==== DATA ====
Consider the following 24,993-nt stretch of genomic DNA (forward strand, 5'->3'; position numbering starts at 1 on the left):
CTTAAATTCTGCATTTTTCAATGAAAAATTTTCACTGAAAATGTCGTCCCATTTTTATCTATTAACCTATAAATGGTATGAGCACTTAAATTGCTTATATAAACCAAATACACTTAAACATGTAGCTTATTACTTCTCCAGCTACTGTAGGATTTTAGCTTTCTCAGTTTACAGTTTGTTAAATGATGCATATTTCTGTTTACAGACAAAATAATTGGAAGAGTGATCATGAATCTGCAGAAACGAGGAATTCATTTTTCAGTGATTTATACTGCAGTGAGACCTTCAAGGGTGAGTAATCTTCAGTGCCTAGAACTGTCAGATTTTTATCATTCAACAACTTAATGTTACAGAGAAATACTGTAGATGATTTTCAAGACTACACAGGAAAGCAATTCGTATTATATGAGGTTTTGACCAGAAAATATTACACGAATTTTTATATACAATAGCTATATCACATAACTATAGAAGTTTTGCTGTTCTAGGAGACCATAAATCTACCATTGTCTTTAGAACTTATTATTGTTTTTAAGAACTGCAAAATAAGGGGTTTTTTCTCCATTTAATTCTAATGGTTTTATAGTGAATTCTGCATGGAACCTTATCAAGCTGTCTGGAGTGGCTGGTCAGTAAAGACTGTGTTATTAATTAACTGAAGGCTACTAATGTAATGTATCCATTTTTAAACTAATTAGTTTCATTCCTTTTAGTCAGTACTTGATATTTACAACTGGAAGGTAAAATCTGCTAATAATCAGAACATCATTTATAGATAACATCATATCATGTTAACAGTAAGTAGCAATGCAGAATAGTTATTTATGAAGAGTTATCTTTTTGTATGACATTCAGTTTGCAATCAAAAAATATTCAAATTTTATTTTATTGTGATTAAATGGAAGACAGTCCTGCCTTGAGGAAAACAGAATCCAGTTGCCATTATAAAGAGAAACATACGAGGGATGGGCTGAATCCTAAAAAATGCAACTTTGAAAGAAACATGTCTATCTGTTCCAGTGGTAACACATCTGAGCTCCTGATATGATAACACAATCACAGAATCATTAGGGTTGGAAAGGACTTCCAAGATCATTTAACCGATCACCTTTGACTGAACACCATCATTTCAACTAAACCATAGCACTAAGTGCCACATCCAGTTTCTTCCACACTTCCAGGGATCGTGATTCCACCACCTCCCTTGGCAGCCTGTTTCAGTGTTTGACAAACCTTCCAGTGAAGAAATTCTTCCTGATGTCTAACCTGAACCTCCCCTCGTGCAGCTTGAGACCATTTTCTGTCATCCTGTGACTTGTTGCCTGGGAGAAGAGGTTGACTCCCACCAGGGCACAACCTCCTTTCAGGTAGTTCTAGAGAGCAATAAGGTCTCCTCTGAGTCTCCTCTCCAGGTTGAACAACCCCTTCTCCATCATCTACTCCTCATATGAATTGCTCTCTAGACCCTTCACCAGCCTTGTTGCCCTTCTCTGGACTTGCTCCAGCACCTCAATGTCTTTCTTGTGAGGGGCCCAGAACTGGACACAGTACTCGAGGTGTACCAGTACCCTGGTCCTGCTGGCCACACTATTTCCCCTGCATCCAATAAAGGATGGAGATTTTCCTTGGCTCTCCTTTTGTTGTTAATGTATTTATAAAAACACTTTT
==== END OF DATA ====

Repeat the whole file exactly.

Consider the following 24,993-nt stretch of genomic DNA (forward strand, 5'->3'; position numbering starts at 1 on the left):
CTTAAATTCTGCATTTTTCAATGAAAAATTTTCACTGAAAATGTCGTCCCATTTTTATCTATTAACCTATAAATGGTATGAGCACTTAAATTGCTTATATAAACCAAATACACTTAAACATGTAGCTTATTACTTCTCCAGCTACTGTAGGATTTTAGCTTTCTCAGTTTACAGTTTGTTAAATGATGCATATTTCTGTTTACAGACAAAATAATTGGAAGAGTGATCATGAATCTGCAGAAACGAGGAATTCATTTTTCAGTGATTTATACTGCAGTGAGACCTTCAAGGGTGAGTAATCTTCAGTGCCTAGAACTGTCAGATTTTTATCATTCAACAACTTAATGTTACAGAGAAATACTGTAGATGATTTTCAAGACTACACAGGAAAGCAATTCGTATTATATGAGGTTTTGACCAGAAAATATTACACGAATTTTTATATACAATAGCTATATCACATAACTATAGAAGTTTTGCTGTTCTAGGAGACCATAAATCTACCATTGTCTTTAGAACTTATTATTGTTTTTAAGAACTGCAAAATAAGGGGTTTTTTCTCCATTTAATTCTAATGGTTTTATAGTGAATTCTGCATGGAACCTTATCAAGCTGTCTGGAGTGGCTGGTCAGTAAAGACTGTGTTATTAATTAACTGAAGGCTACTAATGTAATGTATCCATTTTTAAACTAATTAGTTTCATTCCTTTTAGTCAGTACTTGATATTTACAACTGGAAGGTAAAATCTGCTAATAATCAGAACATCATTTATAGATAACATCATATCATGTTAACAGTAAGTAGCAATGCAGAATAGTTATTTATGAAGAGTTATCTTTTTGTATGACATTCAGTTTGCAATCAAAAAATATTCAAATTTTATTTTATTGTGATTAAATGGAAGACAGTCCTGCCTTGAGGAAAACAGAATCCAGTTGCCATTATAAAGAGAAACATACGAGGGATGGGCTGAATCCTAAAAAATGCAACTTTGAAAGAAACATGTCTATCTGTTCCAGTGGTAACACATCTGAGCTCCTGATATGATAACACAATCACAGAATCATTAGGGTTGGAAAGGACTTCCAAGATCATTTAACCGATCACCTTTGACTGAACACCATCATTTCAACTAAACCATAGCACTAAGTGCCACATCCAGTTTCTTCCACACTTCCAGGGATCGTGATTCCACCACCTCCCTTGGCAGCCTGTTTCAGTGTTTGACAAACCTTCCAGTGAAGAAATTCTTCCTGATGTCTAACCTGAACCTCCCCTCGTGCAGCTTGAGACCATTTTCTGTCATCCTGTGACTTGTTGCCTGGGAGAAGAGGTTGACTCCCACCAGGGCACAACCTCCTTTCAGGTAGTTCTAGAGAGCAATAAGGTCTCCTCTGAGTCTCCTCTCCAGGTTGAACAACCCCTTCTCCATCATCTACTCCTCATATGAATTGCTCTCTAGACCCTTCACCAGCCTTGTTGCCCTTCTCTGGACTTGCTCCAGCACCTCAATGTCTTTCTTGTGAGGGGCCCAGAACTGGACACAGTACTCGAGGTGTACCAGTACCCTGGTCCTGCTGGCCACACTATTTCCCCTGCATCCAATAAAGGATGGAGATTTTCCTTGGCTCTCCTTTTGTTGTTAATGTATTTATAAAAACACTTTT